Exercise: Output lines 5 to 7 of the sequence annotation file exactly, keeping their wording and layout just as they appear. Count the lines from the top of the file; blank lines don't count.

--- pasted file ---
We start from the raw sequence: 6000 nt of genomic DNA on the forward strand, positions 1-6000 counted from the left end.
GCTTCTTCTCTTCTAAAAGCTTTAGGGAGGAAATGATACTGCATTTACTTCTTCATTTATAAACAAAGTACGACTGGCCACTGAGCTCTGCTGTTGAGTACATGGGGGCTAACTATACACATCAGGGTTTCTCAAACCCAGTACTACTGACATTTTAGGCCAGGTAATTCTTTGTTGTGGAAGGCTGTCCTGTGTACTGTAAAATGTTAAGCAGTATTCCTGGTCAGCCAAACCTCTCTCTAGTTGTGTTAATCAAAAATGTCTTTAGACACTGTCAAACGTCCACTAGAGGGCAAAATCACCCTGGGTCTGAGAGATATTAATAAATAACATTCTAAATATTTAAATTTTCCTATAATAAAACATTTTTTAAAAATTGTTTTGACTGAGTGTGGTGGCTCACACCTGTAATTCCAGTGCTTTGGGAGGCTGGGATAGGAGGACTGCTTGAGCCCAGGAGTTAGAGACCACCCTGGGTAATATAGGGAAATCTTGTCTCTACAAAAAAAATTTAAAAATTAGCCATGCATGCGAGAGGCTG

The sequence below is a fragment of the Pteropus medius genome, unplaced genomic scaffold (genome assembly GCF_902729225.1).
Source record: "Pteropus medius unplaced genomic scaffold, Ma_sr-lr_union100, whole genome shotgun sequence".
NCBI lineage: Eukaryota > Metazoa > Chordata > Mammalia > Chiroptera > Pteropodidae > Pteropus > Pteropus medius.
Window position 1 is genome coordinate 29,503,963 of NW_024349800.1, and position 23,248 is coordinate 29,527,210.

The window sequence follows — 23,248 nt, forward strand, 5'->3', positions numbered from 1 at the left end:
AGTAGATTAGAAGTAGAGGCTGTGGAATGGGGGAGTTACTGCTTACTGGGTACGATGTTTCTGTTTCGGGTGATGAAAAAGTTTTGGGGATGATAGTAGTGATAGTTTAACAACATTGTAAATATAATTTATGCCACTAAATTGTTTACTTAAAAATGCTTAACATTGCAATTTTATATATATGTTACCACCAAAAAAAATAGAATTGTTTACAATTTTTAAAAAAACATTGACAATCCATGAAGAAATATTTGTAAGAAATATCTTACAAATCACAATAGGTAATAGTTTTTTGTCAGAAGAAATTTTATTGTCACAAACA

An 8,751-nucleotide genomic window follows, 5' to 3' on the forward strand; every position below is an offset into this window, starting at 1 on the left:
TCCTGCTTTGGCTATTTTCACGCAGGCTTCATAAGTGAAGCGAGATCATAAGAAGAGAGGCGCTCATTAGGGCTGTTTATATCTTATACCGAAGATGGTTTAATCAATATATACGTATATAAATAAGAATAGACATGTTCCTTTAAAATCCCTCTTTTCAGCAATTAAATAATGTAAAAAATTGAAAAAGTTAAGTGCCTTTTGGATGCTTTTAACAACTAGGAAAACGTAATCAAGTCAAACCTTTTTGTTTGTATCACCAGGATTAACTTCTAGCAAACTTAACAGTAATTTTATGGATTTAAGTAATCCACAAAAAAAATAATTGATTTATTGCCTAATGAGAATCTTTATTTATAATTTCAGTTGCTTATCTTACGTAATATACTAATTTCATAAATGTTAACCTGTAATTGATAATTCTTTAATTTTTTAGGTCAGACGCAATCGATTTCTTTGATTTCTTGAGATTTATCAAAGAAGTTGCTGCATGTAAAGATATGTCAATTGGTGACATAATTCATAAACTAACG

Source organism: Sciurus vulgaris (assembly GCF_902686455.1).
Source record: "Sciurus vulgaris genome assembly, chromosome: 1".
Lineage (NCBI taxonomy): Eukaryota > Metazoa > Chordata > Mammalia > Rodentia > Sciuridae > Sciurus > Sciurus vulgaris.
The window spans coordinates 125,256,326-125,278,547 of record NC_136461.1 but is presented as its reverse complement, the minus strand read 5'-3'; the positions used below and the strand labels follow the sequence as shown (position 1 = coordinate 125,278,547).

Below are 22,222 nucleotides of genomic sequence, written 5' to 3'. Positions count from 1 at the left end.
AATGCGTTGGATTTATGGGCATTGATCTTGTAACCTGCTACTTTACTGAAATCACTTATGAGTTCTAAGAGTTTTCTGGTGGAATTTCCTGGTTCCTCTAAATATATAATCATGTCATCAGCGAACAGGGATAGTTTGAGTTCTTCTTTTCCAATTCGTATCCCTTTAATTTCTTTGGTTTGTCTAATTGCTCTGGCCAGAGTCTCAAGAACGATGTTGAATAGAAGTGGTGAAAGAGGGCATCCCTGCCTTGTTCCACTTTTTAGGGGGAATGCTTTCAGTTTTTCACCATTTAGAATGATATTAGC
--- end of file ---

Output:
NCBI lineage: Eukaryota > Metazoa > Chordata > Mammalia > Chiroptera > Pteropodidae > Pteropus > Pteropus medius.
Window position 1 is genome coordinate 29,503,963 of NW_024349800.1, and position 23,248 is coordinate 29,527,210.

The window sequence follows — 23,248 nt, forward strand, 5'->3', positions numbered from 1 at the left end: